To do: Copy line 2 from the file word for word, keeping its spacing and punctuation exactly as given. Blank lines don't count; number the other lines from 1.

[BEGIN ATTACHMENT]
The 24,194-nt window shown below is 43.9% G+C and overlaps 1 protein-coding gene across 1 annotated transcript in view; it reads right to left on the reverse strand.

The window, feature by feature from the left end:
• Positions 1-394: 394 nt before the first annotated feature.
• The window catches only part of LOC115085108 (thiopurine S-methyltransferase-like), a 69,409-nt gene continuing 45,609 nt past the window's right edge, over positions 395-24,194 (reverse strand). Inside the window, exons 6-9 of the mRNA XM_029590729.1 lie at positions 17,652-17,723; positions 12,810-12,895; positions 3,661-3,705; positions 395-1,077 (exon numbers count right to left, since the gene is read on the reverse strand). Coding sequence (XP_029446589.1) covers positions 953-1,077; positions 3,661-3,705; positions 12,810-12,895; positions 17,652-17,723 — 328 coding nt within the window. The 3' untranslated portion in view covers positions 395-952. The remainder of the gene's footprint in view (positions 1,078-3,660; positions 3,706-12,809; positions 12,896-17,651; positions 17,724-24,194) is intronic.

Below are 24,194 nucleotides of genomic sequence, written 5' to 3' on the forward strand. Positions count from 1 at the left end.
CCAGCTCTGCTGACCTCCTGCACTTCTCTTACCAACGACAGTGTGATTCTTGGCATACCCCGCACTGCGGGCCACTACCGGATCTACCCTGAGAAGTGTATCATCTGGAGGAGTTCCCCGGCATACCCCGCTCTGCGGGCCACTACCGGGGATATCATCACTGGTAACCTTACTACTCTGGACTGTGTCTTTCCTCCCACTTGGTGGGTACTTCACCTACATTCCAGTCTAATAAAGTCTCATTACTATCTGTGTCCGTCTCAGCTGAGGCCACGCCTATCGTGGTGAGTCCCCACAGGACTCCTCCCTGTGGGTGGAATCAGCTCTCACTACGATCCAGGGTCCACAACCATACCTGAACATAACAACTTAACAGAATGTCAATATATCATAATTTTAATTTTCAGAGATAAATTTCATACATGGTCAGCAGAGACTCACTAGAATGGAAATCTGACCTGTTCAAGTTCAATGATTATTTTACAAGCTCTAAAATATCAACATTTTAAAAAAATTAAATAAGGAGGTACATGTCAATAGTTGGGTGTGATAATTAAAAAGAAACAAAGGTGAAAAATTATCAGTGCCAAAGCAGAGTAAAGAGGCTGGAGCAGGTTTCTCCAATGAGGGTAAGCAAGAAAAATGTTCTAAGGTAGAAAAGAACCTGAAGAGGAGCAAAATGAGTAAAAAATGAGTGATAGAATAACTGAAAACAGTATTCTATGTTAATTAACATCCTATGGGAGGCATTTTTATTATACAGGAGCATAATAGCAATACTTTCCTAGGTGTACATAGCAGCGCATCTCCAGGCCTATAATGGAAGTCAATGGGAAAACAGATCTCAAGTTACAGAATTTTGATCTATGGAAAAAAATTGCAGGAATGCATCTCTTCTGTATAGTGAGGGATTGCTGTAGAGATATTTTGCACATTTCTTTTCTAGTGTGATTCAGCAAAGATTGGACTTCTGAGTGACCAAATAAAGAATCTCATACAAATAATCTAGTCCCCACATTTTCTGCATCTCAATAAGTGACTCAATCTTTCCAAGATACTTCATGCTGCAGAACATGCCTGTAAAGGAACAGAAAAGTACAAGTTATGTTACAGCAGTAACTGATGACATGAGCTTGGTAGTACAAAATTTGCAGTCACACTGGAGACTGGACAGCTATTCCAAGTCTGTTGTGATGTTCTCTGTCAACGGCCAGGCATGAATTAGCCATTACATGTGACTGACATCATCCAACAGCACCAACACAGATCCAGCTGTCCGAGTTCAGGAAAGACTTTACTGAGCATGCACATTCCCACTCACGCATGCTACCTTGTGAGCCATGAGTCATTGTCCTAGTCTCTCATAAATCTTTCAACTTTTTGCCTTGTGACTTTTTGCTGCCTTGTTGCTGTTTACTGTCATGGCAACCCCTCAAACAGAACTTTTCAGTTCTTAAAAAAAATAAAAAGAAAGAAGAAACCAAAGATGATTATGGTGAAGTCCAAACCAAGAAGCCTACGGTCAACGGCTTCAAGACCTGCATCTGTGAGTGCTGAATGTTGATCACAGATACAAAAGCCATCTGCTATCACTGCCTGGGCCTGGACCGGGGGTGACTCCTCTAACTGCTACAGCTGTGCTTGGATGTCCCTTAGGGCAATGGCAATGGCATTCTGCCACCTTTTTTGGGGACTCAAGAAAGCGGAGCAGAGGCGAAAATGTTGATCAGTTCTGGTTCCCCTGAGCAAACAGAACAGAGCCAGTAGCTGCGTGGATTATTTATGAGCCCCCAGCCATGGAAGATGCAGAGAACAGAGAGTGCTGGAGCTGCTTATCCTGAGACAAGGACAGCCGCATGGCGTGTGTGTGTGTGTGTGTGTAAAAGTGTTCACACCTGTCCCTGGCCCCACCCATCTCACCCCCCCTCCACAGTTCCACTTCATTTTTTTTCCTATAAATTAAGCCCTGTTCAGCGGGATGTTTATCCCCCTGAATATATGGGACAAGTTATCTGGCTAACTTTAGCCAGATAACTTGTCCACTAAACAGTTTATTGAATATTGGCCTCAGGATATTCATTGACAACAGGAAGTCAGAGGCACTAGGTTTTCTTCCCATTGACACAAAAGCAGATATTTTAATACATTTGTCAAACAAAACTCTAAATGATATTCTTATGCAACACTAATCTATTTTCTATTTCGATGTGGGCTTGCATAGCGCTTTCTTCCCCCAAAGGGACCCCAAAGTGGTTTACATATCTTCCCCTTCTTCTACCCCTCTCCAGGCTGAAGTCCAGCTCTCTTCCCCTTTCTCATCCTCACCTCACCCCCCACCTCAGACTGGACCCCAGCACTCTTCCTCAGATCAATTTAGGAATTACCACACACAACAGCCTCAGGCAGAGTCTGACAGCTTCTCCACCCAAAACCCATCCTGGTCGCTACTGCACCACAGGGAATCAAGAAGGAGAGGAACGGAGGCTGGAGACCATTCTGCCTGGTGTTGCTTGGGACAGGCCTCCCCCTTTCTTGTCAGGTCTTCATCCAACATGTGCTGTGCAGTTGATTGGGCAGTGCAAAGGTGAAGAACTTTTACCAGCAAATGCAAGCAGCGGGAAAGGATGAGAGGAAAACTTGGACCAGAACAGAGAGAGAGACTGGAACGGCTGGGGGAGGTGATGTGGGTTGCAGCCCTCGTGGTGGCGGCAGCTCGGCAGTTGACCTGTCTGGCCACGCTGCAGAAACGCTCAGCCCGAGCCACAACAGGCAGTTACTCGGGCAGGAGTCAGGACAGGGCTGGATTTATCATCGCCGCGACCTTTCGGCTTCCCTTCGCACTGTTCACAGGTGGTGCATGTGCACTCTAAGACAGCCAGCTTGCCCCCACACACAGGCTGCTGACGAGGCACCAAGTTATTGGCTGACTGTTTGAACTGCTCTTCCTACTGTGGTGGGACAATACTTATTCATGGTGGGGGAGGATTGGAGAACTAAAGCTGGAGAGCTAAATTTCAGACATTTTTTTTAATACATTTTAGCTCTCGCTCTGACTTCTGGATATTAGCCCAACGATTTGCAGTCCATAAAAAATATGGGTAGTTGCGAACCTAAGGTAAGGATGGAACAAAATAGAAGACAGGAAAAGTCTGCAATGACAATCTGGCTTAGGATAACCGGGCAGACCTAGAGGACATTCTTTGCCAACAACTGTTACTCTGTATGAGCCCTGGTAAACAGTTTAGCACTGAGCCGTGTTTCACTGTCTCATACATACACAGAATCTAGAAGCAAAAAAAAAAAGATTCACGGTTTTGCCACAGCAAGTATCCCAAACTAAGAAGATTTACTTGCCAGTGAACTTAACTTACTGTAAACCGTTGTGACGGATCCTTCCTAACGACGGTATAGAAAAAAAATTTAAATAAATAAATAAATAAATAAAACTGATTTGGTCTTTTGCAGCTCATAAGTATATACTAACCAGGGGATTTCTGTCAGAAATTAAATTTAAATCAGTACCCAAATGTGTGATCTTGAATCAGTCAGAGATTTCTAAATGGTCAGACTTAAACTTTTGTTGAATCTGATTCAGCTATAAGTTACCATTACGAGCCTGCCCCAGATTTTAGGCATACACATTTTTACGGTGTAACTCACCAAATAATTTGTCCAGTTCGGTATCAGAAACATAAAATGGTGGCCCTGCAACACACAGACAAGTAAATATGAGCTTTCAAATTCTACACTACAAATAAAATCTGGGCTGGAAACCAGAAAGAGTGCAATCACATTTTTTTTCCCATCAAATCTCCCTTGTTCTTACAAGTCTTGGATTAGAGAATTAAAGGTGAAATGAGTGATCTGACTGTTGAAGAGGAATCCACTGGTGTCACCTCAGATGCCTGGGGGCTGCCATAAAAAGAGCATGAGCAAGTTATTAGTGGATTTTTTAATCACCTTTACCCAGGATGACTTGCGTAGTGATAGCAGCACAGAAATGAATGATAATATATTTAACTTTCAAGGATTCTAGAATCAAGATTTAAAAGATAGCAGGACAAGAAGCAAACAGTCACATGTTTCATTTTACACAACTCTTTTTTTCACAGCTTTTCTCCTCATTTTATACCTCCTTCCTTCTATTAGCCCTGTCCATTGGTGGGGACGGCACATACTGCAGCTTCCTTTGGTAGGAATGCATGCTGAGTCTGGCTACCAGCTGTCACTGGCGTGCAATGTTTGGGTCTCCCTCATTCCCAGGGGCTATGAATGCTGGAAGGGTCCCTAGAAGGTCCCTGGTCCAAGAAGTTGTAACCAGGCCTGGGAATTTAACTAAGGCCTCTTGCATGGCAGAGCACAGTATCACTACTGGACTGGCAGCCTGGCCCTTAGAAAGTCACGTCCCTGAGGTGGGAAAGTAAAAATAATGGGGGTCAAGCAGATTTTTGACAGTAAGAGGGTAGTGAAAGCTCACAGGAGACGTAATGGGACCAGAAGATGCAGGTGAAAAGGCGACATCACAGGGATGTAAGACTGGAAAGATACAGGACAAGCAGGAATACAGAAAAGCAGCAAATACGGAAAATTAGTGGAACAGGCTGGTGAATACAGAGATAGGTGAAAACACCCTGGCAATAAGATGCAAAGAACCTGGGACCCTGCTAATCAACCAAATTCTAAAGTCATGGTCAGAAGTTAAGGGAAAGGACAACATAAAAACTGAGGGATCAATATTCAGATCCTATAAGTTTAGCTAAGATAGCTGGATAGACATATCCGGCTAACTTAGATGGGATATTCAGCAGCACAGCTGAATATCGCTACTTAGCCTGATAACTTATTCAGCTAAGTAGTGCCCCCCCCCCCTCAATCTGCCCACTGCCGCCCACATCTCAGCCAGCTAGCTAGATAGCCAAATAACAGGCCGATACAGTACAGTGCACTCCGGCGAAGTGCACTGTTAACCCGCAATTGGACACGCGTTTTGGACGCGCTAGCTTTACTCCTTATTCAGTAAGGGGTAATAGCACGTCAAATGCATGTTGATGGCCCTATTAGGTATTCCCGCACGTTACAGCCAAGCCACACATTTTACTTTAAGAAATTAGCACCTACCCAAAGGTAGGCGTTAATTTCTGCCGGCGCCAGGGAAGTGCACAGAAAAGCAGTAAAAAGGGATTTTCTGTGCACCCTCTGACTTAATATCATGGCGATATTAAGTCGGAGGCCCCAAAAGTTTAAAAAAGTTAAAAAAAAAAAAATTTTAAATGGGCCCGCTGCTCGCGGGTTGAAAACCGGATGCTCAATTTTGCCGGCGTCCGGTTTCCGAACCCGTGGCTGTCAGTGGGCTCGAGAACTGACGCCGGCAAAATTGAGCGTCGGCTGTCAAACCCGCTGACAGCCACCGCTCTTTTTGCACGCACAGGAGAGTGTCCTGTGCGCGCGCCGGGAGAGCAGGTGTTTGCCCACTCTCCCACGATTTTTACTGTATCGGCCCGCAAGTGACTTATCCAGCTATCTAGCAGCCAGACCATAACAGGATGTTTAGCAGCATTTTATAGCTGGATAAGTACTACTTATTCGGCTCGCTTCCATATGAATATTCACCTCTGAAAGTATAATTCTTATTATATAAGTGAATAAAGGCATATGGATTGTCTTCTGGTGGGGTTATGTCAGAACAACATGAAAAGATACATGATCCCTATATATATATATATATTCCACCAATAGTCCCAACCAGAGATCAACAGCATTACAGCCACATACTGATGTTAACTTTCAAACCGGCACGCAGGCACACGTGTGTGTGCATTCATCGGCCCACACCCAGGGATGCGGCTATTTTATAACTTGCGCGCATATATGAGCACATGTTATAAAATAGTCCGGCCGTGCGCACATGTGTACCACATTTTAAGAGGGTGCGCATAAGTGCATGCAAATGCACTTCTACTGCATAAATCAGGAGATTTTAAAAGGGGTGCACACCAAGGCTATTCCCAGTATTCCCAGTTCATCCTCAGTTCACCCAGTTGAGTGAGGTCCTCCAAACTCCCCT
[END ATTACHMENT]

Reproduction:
The window, feature by feature from the left end: